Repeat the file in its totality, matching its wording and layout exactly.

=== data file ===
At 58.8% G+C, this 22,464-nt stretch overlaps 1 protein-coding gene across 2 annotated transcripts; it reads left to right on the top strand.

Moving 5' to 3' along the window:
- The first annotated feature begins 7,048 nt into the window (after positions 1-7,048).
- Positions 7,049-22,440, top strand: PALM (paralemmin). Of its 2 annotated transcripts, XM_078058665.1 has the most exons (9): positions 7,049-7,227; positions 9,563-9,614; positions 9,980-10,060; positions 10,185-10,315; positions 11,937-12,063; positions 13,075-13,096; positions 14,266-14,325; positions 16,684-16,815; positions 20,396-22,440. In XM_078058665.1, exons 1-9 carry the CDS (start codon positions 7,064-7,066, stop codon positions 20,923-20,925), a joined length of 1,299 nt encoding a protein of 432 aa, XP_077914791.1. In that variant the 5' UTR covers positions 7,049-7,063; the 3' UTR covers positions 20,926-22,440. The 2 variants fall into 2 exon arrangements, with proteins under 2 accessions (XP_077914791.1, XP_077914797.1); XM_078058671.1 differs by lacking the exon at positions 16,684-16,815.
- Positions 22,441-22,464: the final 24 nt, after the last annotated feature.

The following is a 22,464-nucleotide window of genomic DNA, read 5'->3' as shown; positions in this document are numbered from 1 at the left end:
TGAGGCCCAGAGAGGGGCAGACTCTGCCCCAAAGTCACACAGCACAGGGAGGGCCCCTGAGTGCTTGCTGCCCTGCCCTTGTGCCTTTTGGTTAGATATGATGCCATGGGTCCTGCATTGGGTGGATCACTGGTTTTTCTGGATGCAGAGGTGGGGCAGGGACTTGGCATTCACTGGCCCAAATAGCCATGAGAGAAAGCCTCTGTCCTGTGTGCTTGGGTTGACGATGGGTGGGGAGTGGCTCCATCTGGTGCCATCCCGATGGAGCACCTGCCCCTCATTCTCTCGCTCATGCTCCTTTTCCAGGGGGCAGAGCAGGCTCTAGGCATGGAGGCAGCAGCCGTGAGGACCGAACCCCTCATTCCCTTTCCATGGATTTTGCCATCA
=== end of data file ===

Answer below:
At 58.8% G+C, this 22,464-nt stretch overlaps 1 protein-coding gene across 2 annotated transcripts; it reads left to right on the top strand.

Moving 5' to 3' along the window:
- The first annotated feature begins 7,048 nt into the window (after positions 1-7,048).
- Positions 7,049-22,440, top strand: PALM (paralemmin). Of its 2 annotated transcripts, XM_078058665.1 has the most exons (9): positions 7,049-7,227; positions 9,563-9,614; positions 9,980-10,060; positions 10,185-10,315; positions 11,937-12,063; positions 13,075-13,096; positions 14,266-14,325; positions 16,684-16,815; positions 20,396-22,440. In XM_078058665.1, exons 1-9 carry the CDS (start codon positions 7,064-7,066, stop codon positions 20,923-20,925), a joined length of 1,299 nt encoding a protein of 432 aa, XP_077914791.1. In that variant the 5' UTR covers positions 7,049-7,063; the 3' UTR covers positions 20,926-22,440. The 2 variants fall into 2 exon arrangements, with proteins under 2 accessions (XP_077914791.1, XP_077914797.1); XM_078058671.1 differs by lacking the exon at positions 16,684-16,815.
- Positions 22,441-22,464: the final 24 nt, after the last annotated feature.

The following is a 22,464-nucleotide window of genomic DNA, read 5'->3' as shown; positions in this document are numbered from 1 at the left end:
TGAGGCCCAGAGAGGGGCAGACTCTGCCCCAAAGTCACACAGCACAGGGAGGGCCCCTGAGTGCTTGCTGCCCTGCCCTTGTGCCTTTTGGTTAGATATGATGCCATGGGTCCTGCATTGGGTGGATCACTGGTTTTTCTGGATGCAGAGGTGGGGCAGGGACTTGGCATTCACTGGCCCAAATAGCCATGAGAGAAAGCCTCTGTCCTGTGTGCTTGGGTTGACGATGGGTGGGGAGTGGCTCCATCTGGTGCCATCCCGATGGAGCACCTGCCCCTCATTCTCTCGCTCATGCTCCTTTTCCAGGGGGCAGAGCAGGCTCTAGGCATGGAGGCAGCAGCCGTGAGGACCGAACCCCTCATTCCCTTTCCATGGATTTTGCCATCA